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A decennial review of psychotraumatology: what did we learn and where are we going?

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posted on 29.11.2019, 11:15 by Miranda Olff, Ananda Amstadter, Cherie Armour, Marianne S. Birkeland, Eric Bui, Marylene Cloitre, Anke Ehlers, Julian D. Ford, Talya Greene, Maj Hansen, Ruth Lanius, Neil Roberts, Rita Rosner, Siri Thoresen

On 6 December 2019 we start the 10th year of the European Journal of Psychotraumatogy (EJPT), a full Open Access journal on psychotrauma. This editorial is part of a special issue celebrating the 10 years anniversary of the journal and acknowledging some of our most impactful articles of the past decade. In this editorial the editors present a decennial review of the field addressing a range of topics that are core to both the journal and to psychotraumatology as a discipline. These include neurobiological developments (genomics, neuroimaging and neuroendocrine research), forms of trauma exposure and impact across the lifespan, mass trauma and early interventions, work-related trauma, trauma in refugee populations, and the potential consequences of trauma such as PTSD or Complex PTSD, but also resilience. We address innovations in psychological, medication (enhanced) and technology-assisted treatments, mediators and moderators like social support and finally how new research methods help us to gain insights in symptom structures or to better predict symptom development or treatment success. We aimed to answer three questions 1. Where did we stand in 2010? 2. What did we learn in the past 10 years? 3. What are our knowledge gaps? We conclude with a number of recommendations concerning top priorities for the future direction of the field of psychotraumatology and correspondingly the journal.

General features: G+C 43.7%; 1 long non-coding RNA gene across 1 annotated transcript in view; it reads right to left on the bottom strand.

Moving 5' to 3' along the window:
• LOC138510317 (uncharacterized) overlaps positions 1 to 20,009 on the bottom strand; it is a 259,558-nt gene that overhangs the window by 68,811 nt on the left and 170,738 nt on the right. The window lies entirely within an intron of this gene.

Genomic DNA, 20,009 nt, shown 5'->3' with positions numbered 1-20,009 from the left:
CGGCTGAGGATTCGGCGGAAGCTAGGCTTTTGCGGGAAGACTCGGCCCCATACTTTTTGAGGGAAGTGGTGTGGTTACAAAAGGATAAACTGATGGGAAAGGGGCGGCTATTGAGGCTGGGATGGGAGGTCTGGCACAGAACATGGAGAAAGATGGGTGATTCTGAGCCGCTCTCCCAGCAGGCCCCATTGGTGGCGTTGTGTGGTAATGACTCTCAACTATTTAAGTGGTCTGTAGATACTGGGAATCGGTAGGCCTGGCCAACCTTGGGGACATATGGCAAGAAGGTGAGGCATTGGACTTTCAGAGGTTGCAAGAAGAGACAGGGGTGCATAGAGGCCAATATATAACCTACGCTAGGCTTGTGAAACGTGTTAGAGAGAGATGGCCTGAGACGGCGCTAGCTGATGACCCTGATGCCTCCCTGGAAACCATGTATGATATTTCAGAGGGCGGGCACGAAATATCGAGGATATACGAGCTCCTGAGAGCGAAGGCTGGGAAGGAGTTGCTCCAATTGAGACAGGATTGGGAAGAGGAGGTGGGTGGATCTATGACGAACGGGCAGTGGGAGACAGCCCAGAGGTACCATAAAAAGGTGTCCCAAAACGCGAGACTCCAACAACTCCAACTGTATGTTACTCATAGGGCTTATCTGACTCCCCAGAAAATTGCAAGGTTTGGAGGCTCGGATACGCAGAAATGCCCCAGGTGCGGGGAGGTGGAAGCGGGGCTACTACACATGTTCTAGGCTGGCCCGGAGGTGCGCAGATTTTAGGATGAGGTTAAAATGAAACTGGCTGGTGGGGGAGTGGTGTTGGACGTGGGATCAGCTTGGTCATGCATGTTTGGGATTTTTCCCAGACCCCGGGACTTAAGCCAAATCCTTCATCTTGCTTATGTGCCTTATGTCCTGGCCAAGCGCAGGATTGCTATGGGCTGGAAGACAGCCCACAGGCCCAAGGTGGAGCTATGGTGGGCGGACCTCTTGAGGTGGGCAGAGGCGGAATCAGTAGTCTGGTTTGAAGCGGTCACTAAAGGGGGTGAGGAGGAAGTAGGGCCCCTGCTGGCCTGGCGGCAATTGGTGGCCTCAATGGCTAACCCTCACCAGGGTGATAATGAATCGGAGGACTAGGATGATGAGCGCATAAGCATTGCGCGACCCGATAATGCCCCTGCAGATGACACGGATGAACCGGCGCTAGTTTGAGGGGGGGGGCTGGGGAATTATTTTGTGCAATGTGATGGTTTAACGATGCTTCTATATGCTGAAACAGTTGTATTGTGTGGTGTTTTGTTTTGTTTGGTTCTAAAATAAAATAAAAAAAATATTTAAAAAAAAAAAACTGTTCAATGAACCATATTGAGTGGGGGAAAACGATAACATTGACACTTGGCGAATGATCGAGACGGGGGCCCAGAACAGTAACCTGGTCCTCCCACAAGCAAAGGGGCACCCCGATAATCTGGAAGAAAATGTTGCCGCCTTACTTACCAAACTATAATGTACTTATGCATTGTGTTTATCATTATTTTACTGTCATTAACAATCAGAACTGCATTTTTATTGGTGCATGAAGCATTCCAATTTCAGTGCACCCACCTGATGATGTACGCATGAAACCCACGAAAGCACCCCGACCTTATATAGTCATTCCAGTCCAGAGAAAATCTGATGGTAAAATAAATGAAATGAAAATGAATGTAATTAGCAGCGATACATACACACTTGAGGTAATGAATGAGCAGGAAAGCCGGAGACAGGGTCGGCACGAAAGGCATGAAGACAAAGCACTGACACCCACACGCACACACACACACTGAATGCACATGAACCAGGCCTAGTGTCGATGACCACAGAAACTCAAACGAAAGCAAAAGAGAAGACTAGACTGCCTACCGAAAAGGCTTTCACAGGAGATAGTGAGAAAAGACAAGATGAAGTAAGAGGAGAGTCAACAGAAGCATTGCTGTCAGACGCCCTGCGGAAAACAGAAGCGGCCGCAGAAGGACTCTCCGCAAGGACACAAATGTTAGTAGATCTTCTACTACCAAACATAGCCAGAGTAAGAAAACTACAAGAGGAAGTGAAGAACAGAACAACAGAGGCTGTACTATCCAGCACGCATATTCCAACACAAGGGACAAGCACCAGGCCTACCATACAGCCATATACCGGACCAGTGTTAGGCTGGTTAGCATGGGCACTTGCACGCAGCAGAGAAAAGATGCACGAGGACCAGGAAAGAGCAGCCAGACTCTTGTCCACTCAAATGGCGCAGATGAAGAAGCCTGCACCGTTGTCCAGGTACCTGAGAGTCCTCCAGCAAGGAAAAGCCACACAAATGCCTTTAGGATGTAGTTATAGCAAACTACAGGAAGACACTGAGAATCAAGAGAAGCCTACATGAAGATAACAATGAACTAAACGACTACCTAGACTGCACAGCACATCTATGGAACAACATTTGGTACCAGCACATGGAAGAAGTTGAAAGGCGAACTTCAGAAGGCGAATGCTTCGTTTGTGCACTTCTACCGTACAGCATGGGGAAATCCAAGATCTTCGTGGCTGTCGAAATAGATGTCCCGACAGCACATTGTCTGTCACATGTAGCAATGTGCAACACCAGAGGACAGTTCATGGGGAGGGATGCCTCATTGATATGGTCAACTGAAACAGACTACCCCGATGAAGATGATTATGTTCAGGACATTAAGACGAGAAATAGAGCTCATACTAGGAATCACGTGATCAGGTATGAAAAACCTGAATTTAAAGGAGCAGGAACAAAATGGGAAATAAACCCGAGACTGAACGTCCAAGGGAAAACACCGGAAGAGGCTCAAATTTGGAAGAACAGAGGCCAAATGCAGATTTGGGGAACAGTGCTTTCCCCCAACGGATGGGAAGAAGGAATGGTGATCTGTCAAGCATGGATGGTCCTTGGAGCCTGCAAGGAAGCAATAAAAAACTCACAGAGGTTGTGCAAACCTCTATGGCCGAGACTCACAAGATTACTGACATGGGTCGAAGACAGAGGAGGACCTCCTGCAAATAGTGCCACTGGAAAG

• Celebrating 10 years of the European Journal of Psychotraumatology the editors present a decennial review of core topics in the field and conclude with recommendations concerning top priorities for future research.

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